upon itself. That which reverts upon anything is conjoined
with that upon which it reverts: hence it is evident that
every part of a body reverted upon itself must be conjoined with
every other part — since self-reversion is precisely the case in
which the reverted subject and that upon which it has reverted
become identical. But this is impossible for a body, and
universally for any divisible substance: for the whole of a
divisible substance cannot be conjoined with the whole of itself,
because of the separation of its parts, which occupy different
positions in space. It is not in the nature, then, of any
body to revert upon itself so that the whole is reverted upon the
whole. Thus if there is anything which is capable of
reverting upon itself, it is incorporeal and without parts.
Proposition 15 explores the meaning of
"conjunction": the joining of parts adjacent to one
another. Conjunction is only possible where parts are
immediately adjacent. Parts more distant are not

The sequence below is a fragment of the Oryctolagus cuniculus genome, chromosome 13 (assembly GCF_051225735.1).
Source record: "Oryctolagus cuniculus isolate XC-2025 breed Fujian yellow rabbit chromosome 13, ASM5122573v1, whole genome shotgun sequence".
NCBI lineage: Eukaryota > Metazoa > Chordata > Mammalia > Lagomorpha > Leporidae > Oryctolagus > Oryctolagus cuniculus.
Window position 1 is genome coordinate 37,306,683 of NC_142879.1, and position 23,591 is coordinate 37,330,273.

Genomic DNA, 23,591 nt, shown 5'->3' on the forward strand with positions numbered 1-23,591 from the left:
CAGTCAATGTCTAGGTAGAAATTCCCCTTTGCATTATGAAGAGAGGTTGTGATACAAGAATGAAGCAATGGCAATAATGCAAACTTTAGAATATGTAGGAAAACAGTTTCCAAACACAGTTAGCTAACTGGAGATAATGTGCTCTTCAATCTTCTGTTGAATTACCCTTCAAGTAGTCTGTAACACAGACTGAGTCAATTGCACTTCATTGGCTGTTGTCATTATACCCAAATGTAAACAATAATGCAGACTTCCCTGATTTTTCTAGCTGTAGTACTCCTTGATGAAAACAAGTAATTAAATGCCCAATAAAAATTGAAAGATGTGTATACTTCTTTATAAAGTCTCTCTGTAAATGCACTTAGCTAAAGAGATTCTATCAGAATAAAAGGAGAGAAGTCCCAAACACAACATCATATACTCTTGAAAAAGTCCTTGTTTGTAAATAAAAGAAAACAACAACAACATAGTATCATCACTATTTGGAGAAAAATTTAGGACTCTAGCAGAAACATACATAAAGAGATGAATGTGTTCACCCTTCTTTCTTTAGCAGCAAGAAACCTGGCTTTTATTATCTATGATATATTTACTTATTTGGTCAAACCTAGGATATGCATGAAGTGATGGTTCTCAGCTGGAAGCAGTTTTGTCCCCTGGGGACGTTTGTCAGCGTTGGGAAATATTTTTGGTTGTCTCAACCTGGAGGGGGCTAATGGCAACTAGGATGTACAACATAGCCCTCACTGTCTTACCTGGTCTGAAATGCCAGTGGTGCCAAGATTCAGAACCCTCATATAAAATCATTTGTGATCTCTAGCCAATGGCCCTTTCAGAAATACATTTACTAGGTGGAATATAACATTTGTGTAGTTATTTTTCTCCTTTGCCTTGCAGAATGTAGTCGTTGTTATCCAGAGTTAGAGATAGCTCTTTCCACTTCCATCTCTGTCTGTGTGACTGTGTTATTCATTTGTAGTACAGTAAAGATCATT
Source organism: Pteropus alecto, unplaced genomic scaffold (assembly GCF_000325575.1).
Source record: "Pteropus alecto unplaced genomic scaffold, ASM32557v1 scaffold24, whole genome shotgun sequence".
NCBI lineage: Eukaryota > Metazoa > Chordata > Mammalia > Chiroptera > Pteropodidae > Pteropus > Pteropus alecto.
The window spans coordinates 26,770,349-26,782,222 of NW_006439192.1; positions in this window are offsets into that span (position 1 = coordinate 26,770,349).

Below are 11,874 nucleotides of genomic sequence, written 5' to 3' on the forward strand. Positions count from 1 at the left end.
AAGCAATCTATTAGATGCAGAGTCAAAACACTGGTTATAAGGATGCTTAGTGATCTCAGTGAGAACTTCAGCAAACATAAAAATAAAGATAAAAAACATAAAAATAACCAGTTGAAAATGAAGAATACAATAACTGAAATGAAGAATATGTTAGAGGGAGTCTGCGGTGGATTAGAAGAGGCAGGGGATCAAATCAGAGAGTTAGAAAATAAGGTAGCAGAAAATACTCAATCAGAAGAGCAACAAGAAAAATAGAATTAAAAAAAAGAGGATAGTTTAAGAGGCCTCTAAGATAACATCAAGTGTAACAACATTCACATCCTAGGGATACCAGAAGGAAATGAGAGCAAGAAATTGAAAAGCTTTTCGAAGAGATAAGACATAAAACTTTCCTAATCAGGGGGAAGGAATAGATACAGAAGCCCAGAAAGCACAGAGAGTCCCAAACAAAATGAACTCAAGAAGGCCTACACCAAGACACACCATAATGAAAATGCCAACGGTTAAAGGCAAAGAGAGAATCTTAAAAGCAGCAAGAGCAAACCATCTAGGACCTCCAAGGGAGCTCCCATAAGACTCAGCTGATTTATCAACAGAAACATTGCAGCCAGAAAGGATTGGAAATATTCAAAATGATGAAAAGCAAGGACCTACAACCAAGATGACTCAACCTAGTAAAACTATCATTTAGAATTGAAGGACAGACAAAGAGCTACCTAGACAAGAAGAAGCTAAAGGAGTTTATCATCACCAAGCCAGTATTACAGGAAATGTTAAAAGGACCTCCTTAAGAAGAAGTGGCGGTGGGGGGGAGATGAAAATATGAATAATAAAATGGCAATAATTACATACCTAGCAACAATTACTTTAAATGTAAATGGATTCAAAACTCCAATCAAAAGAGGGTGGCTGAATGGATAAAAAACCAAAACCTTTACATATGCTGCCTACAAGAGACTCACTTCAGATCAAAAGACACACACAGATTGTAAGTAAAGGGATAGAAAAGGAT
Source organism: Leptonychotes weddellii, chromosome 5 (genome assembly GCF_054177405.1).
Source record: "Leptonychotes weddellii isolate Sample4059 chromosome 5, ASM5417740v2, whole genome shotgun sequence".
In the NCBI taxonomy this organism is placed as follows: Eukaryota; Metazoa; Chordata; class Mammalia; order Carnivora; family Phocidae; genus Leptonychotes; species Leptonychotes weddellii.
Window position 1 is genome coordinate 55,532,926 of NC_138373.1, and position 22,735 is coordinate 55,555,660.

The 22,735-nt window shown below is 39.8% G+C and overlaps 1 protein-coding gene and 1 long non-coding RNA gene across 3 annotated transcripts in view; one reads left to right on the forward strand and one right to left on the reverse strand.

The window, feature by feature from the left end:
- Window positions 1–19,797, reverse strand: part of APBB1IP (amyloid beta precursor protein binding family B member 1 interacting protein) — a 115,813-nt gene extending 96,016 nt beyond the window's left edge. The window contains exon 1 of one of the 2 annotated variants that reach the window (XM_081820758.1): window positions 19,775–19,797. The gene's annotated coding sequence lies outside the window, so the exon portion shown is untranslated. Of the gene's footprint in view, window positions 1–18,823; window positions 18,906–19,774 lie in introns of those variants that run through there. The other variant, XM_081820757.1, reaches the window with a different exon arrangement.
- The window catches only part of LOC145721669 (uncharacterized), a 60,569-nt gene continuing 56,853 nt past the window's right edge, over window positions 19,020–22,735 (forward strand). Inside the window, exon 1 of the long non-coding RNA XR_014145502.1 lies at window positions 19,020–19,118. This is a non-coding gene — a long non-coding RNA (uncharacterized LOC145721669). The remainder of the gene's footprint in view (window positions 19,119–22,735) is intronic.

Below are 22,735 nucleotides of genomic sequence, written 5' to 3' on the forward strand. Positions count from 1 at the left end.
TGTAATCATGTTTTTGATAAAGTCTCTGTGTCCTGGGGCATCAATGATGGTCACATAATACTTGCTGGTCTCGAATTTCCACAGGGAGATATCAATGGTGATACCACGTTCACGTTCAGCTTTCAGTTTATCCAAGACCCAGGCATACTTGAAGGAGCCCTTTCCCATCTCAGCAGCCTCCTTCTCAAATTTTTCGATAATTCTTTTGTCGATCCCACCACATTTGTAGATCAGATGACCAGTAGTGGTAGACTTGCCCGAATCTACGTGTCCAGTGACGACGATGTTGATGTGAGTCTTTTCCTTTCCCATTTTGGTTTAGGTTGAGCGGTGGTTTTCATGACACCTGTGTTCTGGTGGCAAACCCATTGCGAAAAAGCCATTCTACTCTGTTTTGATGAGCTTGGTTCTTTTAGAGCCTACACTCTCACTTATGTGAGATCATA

conjoined. As corporeal bodies are composed of parts located
at various distances from one another, those parts cannot wholly
conjoin. Unfortunately, self-reversion requires just such a
union. It follows that self-reverting entities must be without
parts; hence, incorporeal.
Prop. 16. All that is capable of reverting upon
itself has an existence separable from all body.
For if there were any body whatsoever from which
it was inseparable, it could have no activity separable from the
body, since it is impossible that if the existence be inseparable
from bodies the activity, which proceeds from the existence,
should be separable: if so, the activity would be superior
to the existence, in that the latter needed a body while the
former was self-sufficient, being dependent not on bodies but on
itself. Anything, therefore, which is inseparable in its
existence is to the same or an ever greater degree inseparable in
its activity. But if so, it cannot revert upon itself: